This day I went to my Lord, and about many other things at Whitehall, and there made even my accounts with Mr. Shepley at my Lord’s, and then with him and Mr. Moore and John Bowles to the Rhenish wine house, and there came Jonas Moore, the mathematician, to us, and there he did by discourse make us fully believe that England and France were once the same continent, by very good arguments, and spoke very many things, not so much to prove the Scripture false as that the time therein is not well computed nor understood. From thence home by water, and there shifted myself into my black silk suit (the first day I have put it on this year), and so to my Lord Mayor’s by coach, with a great deal of honourable company, and great entertainment.
At table I had very good discourse with Mr. Ashmole, wherein he did assure me that frogs and many insects do often fall from the sky, ready formed.
From thence we all took coach, and to our office, and there sat till it was late.
And so I home and to bed by day-light. This day was kept a holy-day through the town; and it pleased me to see the little boys walk up and down in procession with their broom-staffs in their hands, as I had myself long ago gone.1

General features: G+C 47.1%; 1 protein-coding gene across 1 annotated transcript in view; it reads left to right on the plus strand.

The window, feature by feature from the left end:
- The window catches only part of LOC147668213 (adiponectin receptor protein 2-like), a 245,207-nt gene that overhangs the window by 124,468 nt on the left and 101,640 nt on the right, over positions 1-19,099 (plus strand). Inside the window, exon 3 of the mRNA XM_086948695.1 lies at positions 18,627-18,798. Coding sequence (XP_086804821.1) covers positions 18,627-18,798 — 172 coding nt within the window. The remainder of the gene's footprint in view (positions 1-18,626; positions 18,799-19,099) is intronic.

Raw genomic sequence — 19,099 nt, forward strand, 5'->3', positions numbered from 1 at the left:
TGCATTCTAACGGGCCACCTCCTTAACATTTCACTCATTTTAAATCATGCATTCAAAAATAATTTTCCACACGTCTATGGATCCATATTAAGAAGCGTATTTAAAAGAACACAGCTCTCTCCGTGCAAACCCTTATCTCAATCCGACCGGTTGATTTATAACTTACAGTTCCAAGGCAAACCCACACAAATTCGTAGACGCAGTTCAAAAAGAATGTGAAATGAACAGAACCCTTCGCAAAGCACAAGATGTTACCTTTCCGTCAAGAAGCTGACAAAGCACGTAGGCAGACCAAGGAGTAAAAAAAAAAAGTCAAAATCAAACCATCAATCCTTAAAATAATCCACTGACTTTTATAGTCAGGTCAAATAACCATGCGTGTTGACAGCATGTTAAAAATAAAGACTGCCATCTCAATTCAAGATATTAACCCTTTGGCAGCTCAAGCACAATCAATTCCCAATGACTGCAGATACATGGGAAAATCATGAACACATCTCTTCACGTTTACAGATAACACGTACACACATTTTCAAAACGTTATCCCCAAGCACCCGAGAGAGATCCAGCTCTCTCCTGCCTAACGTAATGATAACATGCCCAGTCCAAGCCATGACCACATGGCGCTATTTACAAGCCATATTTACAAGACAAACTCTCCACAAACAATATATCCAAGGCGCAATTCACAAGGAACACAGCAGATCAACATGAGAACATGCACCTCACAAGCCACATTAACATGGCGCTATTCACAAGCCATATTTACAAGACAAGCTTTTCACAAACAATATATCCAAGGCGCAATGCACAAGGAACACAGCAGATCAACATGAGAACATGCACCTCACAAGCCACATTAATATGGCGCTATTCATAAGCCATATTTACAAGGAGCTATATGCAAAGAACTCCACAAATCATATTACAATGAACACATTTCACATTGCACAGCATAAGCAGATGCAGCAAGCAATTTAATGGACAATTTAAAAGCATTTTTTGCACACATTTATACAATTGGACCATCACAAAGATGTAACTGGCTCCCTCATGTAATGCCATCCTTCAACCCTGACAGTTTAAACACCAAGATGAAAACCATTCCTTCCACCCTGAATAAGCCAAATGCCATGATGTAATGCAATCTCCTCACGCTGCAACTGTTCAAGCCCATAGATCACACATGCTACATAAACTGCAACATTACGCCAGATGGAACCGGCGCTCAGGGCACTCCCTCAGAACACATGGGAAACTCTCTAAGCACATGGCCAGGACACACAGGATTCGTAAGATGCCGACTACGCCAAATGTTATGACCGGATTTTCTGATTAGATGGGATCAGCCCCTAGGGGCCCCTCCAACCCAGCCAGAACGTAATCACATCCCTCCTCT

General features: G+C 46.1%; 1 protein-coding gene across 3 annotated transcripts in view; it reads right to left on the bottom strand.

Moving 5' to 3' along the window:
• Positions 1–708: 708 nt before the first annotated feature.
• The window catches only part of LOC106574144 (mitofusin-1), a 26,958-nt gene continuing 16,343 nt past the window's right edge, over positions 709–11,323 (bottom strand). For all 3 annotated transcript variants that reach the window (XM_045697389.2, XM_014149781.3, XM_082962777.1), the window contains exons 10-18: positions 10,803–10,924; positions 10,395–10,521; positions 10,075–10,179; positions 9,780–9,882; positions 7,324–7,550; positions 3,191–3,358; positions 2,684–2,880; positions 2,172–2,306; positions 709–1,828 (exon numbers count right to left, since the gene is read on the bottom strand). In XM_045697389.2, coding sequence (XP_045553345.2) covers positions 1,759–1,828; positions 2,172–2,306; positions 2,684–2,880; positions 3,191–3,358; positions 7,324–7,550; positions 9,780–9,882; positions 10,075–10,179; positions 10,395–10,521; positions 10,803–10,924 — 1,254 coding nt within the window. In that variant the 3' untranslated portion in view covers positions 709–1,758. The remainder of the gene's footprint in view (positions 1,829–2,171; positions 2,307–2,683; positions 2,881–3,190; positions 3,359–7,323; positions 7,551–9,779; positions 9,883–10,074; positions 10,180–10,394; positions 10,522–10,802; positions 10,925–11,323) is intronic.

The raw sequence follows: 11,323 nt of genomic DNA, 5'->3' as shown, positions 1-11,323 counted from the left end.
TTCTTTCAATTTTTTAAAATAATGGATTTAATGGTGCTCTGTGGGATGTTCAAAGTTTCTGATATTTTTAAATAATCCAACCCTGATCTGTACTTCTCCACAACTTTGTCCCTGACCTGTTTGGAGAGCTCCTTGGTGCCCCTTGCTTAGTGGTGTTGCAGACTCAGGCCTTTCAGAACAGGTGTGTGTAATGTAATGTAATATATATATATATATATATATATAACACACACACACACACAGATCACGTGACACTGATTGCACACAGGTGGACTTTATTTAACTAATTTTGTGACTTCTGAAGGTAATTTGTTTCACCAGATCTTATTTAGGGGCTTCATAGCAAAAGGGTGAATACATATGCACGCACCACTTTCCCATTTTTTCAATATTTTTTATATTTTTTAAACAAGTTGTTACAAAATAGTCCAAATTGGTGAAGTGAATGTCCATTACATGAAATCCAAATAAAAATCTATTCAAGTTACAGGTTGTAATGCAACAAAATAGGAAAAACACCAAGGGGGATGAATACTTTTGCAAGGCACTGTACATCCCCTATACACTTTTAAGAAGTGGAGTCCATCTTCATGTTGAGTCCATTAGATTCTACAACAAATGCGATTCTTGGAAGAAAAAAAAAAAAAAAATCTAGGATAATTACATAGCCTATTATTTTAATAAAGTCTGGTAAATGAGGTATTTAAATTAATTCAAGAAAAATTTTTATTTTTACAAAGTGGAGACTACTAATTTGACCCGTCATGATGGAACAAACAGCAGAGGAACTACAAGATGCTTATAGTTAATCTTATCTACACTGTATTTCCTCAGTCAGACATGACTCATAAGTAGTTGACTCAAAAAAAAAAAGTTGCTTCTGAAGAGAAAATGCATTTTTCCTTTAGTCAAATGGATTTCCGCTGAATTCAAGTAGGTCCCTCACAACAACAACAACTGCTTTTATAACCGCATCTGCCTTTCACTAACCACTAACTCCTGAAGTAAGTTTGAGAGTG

- Pepys here refers to the perambulation of parishes on Holy Thursday, still observed. This ceremony was sometimes enlivened by whipping the boys, for the better impressing on their minds the remembrance of the day, and the boundaries of the parish, instead of beating houses or stones. But this would not have harmonized well with the excellent Hooker’s practice on this day, when he “always dropped some loving and facetious observations, to be remembered against the next year, especially by the boys and young people.” Amongst Dorsetshire customs, it seems that, in perambulating a manor or parish, a boy is tossed into a stream, if that be the boundary; if a hedge, a sapling from it is applied for the purpose of flagellation. — B. ↩